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The Globalization of Learning: The Shift from the Margins to the Heart of the Enterprise

The Mindset versus the Technology

Many years ago, when I was running an educational technology company, I always looked forward to my biannual trips to Silicon Valley. That was when I learned about what was coming next. In those days, Silicon Valley had at least a two-year lead-time on the rest of the world and that allowed my company to plan and strategize for what was eventually going to appear. In general, there was a huge amount of asymmetrical development in technology but particularly in learning technologies.

If we go back even further, the UK established the Open University in 1968 and in 1975 Germany established the FernUniversität. These second chance universities were spectacularly successful and both remain the largest universities in their respective countries. But any mention of either the OU or the FernU was met with incredulity when you crossed the Atlantic. There was no influence at all. The work done on open learning in the UK in the 80’s was reinvented 20 years later to become the open resources movement. That partitioning of the world seems almost unimaginable now. Everything that happens in Berlin or London mirrors what is happening in San Francisco or New York. News, as well as venture capital, traverses the world in an instant.

The Long Journey

The future of learning is here. Everything has accelerated. Talk to any big company about all the challenges facing leadership with no real answers or the ability to respond to all the potential disruptions that surround them to understand the profundity of these changes. It would seem disingenuous in this world of instant connectivity not to update how learning is delivered and the mindset that underpins that delivery.

If learning is to be at the heart of the organization, it has to profoundly interconnect with every aspect of the organization and be sensitive to the needs of staff at all levels. Learning teams urgently need to:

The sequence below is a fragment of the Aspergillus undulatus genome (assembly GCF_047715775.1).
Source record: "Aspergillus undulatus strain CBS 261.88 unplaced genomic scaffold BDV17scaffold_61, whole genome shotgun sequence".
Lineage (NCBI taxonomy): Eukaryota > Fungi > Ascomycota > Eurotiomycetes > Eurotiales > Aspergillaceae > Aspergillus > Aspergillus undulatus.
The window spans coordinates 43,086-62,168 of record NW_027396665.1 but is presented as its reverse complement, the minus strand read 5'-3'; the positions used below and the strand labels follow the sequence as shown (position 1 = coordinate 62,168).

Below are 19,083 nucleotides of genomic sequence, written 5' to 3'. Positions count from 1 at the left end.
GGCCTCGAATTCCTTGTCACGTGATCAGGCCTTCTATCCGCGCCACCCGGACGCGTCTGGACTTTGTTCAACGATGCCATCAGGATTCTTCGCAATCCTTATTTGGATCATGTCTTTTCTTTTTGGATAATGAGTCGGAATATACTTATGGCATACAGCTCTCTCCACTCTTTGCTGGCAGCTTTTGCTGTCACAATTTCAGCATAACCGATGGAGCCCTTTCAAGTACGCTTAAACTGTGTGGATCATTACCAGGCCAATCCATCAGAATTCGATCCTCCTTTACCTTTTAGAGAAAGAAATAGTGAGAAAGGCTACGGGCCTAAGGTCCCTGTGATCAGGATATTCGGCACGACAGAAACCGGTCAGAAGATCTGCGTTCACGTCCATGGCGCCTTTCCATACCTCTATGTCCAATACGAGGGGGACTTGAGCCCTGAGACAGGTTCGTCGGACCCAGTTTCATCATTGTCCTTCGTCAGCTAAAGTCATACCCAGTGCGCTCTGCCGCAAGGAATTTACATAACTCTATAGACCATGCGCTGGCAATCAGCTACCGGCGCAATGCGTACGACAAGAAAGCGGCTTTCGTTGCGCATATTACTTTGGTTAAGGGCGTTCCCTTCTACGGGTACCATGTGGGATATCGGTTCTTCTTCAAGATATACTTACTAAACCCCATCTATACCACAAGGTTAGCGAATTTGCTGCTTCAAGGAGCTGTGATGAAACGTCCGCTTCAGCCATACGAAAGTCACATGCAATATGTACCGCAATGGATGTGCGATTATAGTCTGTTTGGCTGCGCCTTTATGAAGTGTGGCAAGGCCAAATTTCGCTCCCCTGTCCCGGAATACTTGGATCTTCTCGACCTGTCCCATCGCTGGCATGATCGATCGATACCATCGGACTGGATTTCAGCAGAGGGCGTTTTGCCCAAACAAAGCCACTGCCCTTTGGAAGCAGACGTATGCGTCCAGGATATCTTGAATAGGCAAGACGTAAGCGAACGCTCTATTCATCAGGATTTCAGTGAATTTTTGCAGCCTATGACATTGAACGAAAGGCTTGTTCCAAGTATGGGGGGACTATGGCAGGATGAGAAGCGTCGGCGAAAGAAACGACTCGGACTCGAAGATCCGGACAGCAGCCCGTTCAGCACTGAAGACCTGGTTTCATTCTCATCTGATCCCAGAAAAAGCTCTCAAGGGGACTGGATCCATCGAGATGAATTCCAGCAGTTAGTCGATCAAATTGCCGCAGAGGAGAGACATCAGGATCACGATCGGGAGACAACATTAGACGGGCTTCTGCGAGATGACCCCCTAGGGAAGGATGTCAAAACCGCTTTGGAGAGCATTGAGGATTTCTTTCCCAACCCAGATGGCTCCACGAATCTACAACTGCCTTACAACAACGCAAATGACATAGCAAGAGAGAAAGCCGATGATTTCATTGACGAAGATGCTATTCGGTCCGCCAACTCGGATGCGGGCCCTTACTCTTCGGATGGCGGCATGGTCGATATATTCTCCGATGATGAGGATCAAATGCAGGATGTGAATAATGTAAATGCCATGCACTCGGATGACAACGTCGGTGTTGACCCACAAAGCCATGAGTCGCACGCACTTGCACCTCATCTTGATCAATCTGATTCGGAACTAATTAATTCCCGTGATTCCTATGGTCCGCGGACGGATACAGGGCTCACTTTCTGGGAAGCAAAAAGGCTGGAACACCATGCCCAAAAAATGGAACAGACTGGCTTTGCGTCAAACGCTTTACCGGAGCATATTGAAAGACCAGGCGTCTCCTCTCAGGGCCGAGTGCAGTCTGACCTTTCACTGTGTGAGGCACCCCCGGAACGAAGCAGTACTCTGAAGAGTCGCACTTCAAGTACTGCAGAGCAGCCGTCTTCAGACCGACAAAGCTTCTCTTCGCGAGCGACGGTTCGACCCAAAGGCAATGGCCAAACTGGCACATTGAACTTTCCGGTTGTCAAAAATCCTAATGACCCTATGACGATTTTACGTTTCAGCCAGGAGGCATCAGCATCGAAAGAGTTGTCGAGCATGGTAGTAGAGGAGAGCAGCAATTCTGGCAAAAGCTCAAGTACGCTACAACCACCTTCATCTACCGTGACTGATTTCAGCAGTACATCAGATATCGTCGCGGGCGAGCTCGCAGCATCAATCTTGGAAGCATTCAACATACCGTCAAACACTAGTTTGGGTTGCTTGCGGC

• Interconnect with business decisions on all levels, and their human implications
  • Develop people faster than their external environment is changing
  • Help build a culture of self-directed, self-motivated, lifelong learners that learning people support and facilitate but do not control

This takes us far beyond skills mapping and competence assurance. There has to be a growth mindset, where the vast majority of staff take their own careers and destiny seriously. They need to believe in their own ability to learn and cope with change and be provided with the tools to be able to do this on a continuous basis so that their work becomes learning, and their learning becomes work. Just as technology touches most of everything they do, this process must also be drenched in technology.

The Organizational Gyroscope

Imagine a pilot trying to fly without a gyroscope to indicate the artificial horizon and the relationship of the plane to that horizon. The pilot will be flying blind, which would be undesirable and dangerous. If you don’t know where the horizon is, flying upside down is as easy as flying the right way up. In just the same way, learning is the gyroscope that powers and energizes the organization as a constant reminder of where the horizons are. It is crucial for organizations to navigate the turbulence of the present and build for the uncertainty of the future with a strong culture of learning that turns insight into action and builds a common agenda to tackle the tasks and challenges ahead.

About the Authors

Nigel Paine
Nigel Paine joined the GP Strategies Advisory Board in 2018 and has been involved in corporate learning for over twenty-five years. In April 2002, he was appointed as head of the BBC’s learning and development operation. Under his leadership, the team transformed the learning function and put it on the corporate map. He left the BBC in September 2006 to start a company focused on building great workplaces by promoting creativity, innovation, values-based leadership, and learning and exploring the link between them. Nigel teaches in the CLO Doctoral Program at the University of Pennsylvania and has written two books, “The Learning Challenge: Dealing with Technology, Innovation and Change in Learning and Development” and “Building Leadership Development Programmes That Work.” He is currently working on a new book on building and developing a learning culture. Nigel also presents a monthly TV series (Learning Now TV) and hosts a weekly podcast with Martin Couzins called “From Scratch.” He regularly speaks at conferences and writes articles for magazines and journals about development, technology, and leadership.

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